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I PRAY NOT THAT THOU SHOULDEST TAKE THEM OUT OF THE WORLD, BUT THAT THOU SHOUldest keep them frOM THE EVIL.
THESE words were spoken by our Saviour, on a very memorable occasion; an "hour", unparralleled in the annals of time. Having loved. "his own which were in the world, he loved them "unto the end." While he was with them, he had withheld no proof of his kindness and care. He gave them free access to his presence, he removed their doubts, he relieved their complaints, he bore with their infirmities. Such an intercourse of sacred friendship had endeared him to their affections, and rendered the prospect of a separation inexpressibly painful. When the venerable Samuel died, "all the Israelites were "gathered together, and lamented him." When the amiable friend of David fell "on his high place," the bleeding survivor said, "I am diftressed for thee, my "brother Jonathan; very pleasant haft thou been to "me; thy love to me was wonderful, passing the love
" of women,"
When Elifha beheld the reformer Elijah ascending, "he cried, my father, my father, "the chariots of Israel, and the horsemen thereof." The case of the disciples was more peculiarly afflictive; and "sorrow filled their hearts." Our Saviour was never deprived of self-possession; in every state he had the full command of his powers; and even in the immediate view of his tremendous sufferings, he does not forget one circumftance which claims his attention. He thinks more of his disciples than of himself; he enters into their feelings; they were to remain be hind, poor and despised; "as fheep among wolves;" as passengers in a vessel "tossed by the waves." He will not leave them "comfortless." On the evening before his crucifixion, and a few moments before his agony, by the gate of the garden of Gethsemane, surrounded with his family, "he lifts up his eyes to "heaven," and commends them into the hands of his "Father and our Father, his God and our God." Do not say, my fellow chriftians, this prayer was for the apoftles; it was for them primarily, but not exclusively. Hear his own words; "neither pray I for "these ALONE, but for THEM ALSO which SHALL BE-*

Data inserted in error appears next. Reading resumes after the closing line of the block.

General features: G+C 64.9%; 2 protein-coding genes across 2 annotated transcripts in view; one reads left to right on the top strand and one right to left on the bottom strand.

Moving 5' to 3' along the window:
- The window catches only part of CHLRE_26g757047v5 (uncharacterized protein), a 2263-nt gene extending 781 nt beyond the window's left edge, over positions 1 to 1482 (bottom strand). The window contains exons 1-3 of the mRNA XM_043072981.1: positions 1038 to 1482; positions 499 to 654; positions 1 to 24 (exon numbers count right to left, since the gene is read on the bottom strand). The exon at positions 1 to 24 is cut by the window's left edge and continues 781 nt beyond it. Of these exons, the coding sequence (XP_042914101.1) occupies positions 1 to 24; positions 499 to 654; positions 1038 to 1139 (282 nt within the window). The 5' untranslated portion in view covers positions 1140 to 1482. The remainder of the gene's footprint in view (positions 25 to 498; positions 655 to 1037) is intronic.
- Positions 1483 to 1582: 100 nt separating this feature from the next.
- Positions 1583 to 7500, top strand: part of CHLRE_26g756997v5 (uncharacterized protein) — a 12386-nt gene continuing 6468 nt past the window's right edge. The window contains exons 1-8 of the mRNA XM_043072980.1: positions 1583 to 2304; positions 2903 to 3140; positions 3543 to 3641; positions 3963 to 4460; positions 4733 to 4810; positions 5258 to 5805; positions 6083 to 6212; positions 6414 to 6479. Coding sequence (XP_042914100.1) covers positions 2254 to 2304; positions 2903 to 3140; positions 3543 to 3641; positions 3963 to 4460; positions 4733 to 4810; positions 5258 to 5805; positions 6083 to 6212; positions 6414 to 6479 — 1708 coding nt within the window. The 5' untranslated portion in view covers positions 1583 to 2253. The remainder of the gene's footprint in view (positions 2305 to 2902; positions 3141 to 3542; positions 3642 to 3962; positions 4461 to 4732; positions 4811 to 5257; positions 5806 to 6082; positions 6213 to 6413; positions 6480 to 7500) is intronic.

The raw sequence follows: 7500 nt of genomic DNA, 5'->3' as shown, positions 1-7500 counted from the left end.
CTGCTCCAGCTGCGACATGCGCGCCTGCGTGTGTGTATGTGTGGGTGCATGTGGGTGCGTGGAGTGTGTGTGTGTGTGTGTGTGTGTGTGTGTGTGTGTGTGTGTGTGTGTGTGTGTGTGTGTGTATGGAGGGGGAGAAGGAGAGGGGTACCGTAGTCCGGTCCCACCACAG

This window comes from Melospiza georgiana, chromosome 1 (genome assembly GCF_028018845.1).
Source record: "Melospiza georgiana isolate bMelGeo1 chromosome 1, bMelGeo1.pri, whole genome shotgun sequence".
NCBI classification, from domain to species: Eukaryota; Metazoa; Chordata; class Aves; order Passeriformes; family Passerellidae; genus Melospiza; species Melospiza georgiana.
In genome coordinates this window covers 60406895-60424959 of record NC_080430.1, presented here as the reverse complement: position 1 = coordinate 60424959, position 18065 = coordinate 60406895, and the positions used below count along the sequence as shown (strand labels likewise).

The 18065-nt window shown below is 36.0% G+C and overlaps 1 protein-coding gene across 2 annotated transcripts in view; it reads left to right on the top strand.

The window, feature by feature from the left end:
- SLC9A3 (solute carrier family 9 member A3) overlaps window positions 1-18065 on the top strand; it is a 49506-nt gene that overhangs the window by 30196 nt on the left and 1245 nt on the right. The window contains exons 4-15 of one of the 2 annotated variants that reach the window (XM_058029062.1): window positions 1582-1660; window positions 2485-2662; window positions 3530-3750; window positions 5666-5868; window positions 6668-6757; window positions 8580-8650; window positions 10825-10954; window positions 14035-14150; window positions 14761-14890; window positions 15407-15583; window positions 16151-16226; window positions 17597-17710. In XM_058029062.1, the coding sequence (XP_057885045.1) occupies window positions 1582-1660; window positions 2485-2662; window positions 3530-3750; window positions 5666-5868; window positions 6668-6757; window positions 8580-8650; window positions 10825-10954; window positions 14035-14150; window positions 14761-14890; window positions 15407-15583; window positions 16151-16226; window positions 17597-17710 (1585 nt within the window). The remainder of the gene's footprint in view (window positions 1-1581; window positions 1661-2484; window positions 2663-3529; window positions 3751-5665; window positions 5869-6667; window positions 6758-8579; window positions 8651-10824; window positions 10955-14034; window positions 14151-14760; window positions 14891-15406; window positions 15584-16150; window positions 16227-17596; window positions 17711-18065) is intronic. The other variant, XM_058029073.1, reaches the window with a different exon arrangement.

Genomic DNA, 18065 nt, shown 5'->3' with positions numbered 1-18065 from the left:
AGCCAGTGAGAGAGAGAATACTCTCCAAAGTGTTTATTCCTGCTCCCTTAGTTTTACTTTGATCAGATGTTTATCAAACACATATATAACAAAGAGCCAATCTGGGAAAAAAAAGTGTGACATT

LIEVE On me THROUGH THEIR WORD." Thus it extends to all the followers of our Lord in every age, in every place; he prays for you; even for you; and this is his language; "I pray not that thou fhouldest "take them out of the world, but that thou shouldeft "keep them from the evil."
From these words the following inftructions may be derived. I. IT IS THE PROVINCE OF GOD TO TAKE US OUT OF THE WORLD. II. THIS WORLD IS
A PROPER SITUATION FOR THE RIGHTEOUS TO LIVE
IN FOR A SEASON.
I. IT IS THE PROVINCE OF GOD TO TAKE US OUT OF THE WORLD..
It is the obvious design of the Scripture to bring the mind into a pious frame, by inducing us to acknowledge God in all our ways; to apprehend him in every occurrence; to adore him in the field, as well as in the temple; to hold communion with him in his works, as well as in his word, in his dispensations, as well as in his ordinances. While our minds are perplexed and discomposed by beholding the mass of human affairs, and the perpetual fluctuations of worldly things; this blessed book lends us a principle, which when applied reduces the confusion to order, explains the mystery, satisfies and calms the inquirer. It teaches us that nothing occurs by chance; it shews us the Supreme Being superintending the whole," seeing the "end from the beginning;" "working all things after "the counsel of his own will;" advancing towards the execution of purposes worthy of himself, with steady, majestic steps; never turning aside; never too precipitate; never too slow. We see divine Providence fixing "the bounds of our habitation," and presiding over all the circumstances of our birth, and